Let your presentations speak 
This is one application where audio can make a world of difference to your work. You can add audio narration to your presentation slides and leave them running unattended at a show or exhibition. You can add snazzy audio effects to make your presentations more pronounced in front of your clients. 

Audio CDs in

Open your presentation in Normal Mode and in the slides tab on the left choose the slide from which you want the CD to start playing. From the Insert menu, click on Movie and Sounds and choose Play CD audio track. 
You can now choose the track and the exact track time from which to start and stop the playback. You can also put the track/clip into a loop so that it keeps playing your selection over and over again. This feature can be used at presentations kiosks and exhibitions where people come and watch your presentations.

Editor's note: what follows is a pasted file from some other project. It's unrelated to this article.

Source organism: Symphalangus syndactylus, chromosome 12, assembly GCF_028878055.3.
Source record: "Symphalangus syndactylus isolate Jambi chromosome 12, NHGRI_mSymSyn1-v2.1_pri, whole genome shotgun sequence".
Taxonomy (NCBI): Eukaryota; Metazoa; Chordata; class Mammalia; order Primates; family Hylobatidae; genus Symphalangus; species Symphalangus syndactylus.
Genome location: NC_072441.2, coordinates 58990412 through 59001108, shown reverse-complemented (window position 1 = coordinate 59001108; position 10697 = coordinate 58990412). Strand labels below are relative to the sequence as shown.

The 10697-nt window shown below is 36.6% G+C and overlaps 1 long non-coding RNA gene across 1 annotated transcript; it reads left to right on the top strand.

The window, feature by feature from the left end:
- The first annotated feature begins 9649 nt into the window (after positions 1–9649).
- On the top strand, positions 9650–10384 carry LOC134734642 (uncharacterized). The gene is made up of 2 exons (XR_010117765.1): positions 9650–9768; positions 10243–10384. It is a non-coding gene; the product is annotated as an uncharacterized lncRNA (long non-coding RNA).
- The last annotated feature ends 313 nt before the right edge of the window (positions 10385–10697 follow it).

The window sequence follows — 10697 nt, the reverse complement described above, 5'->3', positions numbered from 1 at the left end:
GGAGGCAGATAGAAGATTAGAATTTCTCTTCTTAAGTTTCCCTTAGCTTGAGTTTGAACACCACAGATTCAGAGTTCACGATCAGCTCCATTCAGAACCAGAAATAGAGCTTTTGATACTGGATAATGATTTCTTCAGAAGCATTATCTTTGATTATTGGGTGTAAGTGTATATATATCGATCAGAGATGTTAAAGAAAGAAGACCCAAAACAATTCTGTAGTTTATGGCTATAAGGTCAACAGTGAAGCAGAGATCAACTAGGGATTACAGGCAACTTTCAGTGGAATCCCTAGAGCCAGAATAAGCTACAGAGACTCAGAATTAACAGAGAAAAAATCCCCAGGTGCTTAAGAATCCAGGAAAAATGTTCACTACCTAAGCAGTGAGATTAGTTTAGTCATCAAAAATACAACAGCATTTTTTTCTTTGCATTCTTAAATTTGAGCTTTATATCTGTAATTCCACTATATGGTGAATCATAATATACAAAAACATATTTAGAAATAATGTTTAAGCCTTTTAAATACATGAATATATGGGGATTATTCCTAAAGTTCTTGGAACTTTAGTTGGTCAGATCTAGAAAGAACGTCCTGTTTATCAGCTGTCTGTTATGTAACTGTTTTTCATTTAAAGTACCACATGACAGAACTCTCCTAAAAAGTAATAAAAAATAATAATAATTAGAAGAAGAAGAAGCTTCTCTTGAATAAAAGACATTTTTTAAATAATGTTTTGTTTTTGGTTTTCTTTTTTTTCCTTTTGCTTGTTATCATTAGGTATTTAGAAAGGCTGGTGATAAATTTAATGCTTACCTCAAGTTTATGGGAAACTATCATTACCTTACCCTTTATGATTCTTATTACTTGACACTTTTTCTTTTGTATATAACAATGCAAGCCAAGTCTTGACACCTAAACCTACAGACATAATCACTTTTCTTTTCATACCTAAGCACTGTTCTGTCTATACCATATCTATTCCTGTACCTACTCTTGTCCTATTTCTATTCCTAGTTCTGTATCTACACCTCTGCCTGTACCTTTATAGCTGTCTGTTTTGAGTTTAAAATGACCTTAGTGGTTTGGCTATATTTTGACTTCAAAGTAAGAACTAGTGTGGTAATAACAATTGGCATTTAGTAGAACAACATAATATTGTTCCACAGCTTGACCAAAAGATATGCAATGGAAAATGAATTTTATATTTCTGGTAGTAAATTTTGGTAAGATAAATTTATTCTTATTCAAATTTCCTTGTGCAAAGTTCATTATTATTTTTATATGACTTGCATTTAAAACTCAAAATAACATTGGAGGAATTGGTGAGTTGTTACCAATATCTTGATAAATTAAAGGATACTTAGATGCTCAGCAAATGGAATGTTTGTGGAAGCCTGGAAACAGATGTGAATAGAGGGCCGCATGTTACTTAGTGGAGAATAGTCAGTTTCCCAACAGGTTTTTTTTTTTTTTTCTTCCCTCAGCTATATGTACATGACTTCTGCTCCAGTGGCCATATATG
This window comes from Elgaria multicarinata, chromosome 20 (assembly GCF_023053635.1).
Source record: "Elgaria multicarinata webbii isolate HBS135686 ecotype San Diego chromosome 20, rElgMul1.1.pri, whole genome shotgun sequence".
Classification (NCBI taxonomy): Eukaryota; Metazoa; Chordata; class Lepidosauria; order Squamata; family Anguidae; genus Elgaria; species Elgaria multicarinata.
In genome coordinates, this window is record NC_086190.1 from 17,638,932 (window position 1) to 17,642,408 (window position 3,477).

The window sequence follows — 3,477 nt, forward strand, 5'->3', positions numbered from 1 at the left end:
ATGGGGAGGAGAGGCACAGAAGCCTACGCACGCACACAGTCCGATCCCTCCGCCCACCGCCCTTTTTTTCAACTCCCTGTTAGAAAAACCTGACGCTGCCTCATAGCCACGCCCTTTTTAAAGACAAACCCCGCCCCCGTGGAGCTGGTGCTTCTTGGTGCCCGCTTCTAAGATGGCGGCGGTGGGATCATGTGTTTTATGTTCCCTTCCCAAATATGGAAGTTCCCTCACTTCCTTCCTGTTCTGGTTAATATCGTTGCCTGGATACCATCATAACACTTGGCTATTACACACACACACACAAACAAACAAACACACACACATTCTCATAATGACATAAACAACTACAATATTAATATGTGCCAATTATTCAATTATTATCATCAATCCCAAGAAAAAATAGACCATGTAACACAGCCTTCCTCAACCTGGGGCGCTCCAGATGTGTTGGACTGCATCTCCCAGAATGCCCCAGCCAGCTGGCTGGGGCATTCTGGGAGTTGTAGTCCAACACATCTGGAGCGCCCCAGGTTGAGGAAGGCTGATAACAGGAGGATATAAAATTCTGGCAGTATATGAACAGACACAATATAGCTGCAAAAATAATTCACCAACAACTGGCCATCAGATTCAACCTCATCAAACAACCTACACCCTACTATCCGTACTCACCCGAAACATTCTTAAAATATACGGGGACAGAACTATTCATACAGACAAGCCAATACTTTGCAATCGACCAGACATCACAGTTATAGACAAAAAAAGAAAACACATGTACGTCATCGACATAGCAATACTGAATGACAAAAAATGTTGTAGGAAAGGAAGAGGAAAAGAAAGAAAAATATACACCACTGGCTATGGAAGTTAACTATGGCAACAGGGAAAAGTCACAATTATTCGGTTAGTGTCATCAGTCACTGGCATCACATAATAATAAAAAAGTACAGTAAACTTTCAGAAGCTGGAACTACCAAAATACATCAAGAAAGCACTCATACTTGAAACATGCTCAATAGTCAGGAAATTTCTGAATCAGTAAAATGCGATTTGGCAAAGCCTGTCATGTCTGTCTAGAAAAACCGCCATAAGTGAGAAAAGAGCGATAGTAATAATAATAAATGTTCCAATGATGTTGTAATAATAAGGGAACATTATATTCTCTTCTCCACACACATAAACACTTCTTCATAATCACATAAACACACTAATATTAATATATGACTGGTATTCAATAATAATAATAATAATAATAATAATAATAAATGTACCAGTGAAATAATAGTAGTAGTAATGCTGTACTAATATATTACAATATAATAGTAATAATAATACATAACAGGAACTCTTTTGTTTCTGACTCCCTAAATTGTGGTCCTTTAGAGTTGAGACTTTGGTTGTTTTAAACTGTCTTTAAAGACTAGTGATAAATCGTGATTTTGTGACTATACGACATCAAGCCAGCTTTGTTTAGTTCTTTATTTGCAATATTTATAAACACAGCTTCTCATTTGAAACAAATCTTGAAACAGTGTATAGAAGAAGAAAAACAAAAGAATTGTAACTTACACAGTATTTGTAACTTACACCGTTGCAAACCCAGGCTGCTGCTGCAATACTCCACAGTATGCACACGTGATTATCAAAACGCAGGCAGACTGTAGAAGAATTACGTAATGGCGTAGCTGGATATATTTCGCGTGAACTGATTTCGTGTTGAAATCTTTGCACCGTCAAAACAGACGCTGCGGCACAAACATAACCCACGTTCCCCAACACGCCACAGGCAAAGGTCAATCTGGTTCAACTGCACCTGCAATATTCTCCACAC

The above procedure is the same for both Office 2000 and Office XP.

Music, sound effects on slides
You can have cool sound effects between slides transitions, or even music with each slide to suit the message you want to convey through a particular slide. 

On the left Slides tab, choose the slide to which you want to add the music or sound. From the Insert menu, click on Movie and Sounds and choose Sound from file. Now browse to the location where your sound file is. You will now get a message asking you if you want the file to play automatically during the slide show. If you want to record your own sound and insert it then choose Record Sound from the menu. 

The same procedure holds true for PowerPoint 2000/XP.